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Updated: June 9, 2010 01:53 IST

Indian players likely to dominate

K. Keerthivasan
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GEARING UP: Indian star Chetan Anand practises on the the eve of the India Open Grand Prix badminton championship in Chennai on Tuesday.
- PHOTO: S.R. Raghunathan GEARING UP: Indian star Chetan Anand practises on the the eve of the India Open Grand Prix badminton championship in Chennai on Tuesday.

India is likely to dominate all the five events in the $1,20,000 Yonex-Sunrise India Open Grand Prix gold badminton championships commencing at the Nehru Indoor Stadium here on Wednesday.

Of the five categories — men's singles and doubles, women's singles and doubles and mixed doubles — Indians are seeded No. 1 in three.

The Malaysian doubles pair of Fairuzizuan Mohammad and Zakry Abdul Latif Mohammad and the Singapore doubles duo of Lei Yao and Shina Mulia Sari are the top seeds in the men's and women's doubles.

With most of the top players preferring to skip the Chennai event to play in higher category tournaments like the Super Series in Singapore and Indonesia, the championship has provided the Indians a wonderful opportunity to get valuable WBF ranking points and a major chunk of the prize money.

Focus on Saina, Chetan

The focus, though, will be on Saina Nehwal and Chetan Anand, the top seeds in men's and women's singles respectively.

There should be no Indian challenge for Saina, as she herself said the other day. The second seed Chew Wong Mew of Malaysia will be the toughest to beat.

India's Aditi Mutatkar, Sayali Gokhale and Trupti Murgunde, seeded third, sixth and seventh, should be itching to prove everyone wrong.

Amazing year

Saina has had an amazing year, so far reaching the semifinals of both the All England Super Series, the Badminton Asia championship and guiding India to the knockout stages of the Uber Cup. Saina has said she is capable of raising the bar. “I can reach the No.1 spot”, she said.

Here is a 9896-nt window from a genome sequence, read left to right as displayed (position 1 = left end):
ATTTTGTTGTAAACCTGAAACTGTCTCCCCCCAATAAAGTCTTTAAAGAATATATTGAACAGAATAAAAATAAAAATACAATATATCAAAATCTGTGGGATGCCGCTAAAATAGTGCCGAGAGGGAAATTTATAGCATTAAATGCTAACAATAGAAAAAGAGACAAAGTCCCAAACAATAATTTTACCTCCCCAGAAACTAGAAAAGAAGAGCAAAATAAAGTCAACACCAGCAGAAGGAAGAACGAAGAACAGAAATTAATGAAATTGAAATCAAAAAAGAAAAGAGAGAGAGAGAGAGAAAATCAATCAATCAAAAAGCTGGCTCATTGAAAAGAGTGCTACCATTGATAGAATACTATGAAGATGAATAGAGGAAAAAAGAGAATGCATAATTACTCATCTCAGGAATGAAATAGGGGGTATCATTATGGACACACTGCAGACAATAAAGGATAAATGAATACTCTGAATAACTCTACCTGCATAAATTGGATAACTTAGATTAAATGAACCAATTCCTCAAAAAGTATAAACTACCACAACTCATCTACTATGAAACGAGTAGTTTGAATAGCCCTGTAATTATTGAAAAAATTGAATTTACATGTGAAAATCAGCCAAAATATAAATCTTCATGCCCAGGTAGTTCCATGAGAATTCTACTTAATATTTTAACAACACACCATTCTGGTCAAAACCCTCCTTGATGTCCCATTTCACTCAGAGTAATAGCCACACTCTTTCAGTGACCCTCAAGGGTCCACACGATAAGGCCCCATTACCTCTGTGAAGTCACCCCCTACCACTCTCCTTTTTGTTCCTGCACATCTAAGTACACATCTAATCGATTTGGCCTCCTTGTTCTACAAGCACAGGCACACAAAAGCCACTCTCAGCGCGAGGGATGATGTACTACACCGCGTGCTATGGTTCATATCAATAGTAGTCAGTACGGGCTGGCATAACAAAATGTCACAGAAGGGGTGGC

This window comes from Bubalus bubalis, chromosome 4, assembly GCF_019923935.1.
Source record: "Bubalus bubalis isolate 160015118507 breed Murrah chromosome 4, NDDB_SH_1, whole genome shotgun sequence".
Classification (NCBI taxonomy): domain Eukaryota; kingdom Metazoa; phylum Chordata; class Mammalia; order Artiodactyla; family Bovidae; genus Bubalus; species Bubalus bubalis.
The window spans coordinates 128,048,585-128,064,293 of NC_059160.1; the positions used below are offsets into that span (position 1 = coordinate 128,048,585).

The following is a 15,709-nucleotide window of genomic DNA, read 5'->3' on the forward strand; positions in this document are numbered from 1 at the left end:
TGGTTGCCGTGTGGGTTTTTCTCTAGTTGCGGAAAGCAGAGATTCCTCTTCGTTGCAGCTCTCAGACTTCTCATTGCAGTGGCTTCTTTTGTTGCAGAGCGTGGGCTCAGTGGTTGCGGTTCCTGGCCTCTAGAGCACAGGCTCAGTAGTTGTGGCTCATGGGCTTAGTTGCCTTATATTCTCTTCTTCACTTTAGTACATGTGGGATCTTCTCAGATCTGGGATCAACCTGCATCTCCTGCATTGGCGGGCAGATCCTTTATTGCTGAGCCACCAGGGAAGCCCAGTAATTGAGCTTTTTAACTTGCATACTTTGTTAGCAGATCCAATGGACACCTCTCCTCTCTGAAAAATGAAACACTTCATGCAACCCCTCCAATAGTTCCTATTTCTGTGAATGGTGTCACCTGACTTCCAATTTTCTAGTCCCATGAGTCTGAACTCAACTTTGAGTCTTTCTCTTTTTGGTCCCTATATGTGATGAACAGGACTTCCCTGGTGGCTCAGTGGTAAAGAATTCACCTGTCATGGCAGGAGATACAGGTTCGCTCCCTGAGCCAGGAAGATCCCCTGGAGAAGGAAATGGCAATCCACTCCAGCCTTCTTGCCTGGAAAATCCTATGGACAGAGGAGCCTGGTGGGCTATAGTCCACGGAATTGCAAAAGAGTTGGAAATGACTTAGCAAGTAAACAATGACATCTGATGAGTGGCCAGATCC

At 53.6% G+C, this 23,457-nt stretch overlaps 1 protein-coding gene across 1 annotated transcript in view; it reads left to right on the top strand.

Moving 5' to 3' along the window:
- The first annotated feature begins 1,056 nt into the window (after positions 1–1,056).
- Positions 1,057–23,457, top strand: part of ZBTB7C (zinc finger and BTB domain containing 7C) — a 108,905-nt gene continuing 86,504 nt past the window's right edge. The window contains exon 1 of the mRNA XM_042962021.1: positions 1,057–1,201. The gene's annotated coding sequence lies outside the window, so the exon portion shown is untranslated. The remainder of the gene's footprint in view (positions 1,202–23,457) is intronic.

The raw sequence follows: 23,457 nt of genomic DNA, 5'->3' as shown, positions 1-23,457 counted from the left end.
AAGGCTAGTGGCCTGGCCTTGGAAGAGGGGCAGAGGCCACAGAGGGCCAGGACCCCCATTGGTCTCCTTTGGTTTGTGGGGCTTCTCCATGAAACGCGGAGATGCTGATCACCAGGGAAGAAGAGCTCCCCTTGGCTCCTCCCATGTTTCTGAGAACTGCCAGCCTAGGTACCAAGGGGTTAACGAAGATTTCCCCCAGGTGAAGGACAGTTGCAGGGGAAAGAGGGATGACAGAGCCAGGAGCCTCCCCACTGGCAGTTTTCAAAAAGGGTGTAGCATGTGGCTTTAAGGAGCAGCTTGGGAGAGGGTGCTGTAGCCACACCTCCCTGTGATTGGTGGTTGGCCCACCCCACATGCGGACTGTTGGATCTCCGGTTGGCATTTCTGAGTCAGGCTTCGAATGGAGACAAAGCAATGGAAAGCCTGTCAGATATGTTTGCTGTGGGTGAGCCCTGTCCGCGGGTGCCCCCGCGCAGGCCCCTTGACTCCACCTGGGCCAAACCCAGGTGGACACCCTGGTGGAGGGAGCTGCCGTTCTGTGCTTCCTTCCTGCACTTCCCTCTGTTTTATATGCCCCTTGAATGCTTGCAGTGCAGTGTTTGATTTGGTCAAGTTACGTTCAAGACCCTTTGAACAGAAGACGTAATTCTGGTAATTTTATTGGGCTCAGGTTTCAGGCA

Chetan top seed

Though Chetan Anand is the top seed in the men's section, it would be a tough ride for the reigning National champion. P. Kashyap, Arvind Bhat, Anup Sridhar, Anand Pawar, Guru Sai Dutt and Ajay Jayaram are all injury-free, high on confidence and are not afraid of reputations.

“I haven't played any competition since injuring my (right) knee in March end. I am looking at one match at a time,” said Chetan, who couldn't play the Thomas Cup finals in May due to the injury.

Real threat

Malaysian Muhammad Hafiz Hashim, the second seed, will be a real threat to the Indians.

The 27-year-old, an All-England champion in 2003, hasn't won any big tournaments since, but finished runner-up in the India Open in Hyderabad last year, reached the quarterfinals of the Badminton Asia championship in New Delhi and the semifinals of the German Open Grand Prix this year.

It would be unwise to take him lightly.

Jwala Gutta and V. Diju, the top-seeded pair in mixed doubles, should have it easy. The championships, by all indications, will turn out to be a good harvest for the Indians.

The qualifiers in the women's singles (all Indians): Jui Agaskar, Juhi Dewangan, Sanyogita Ghorpade , Mohita Sehdev.

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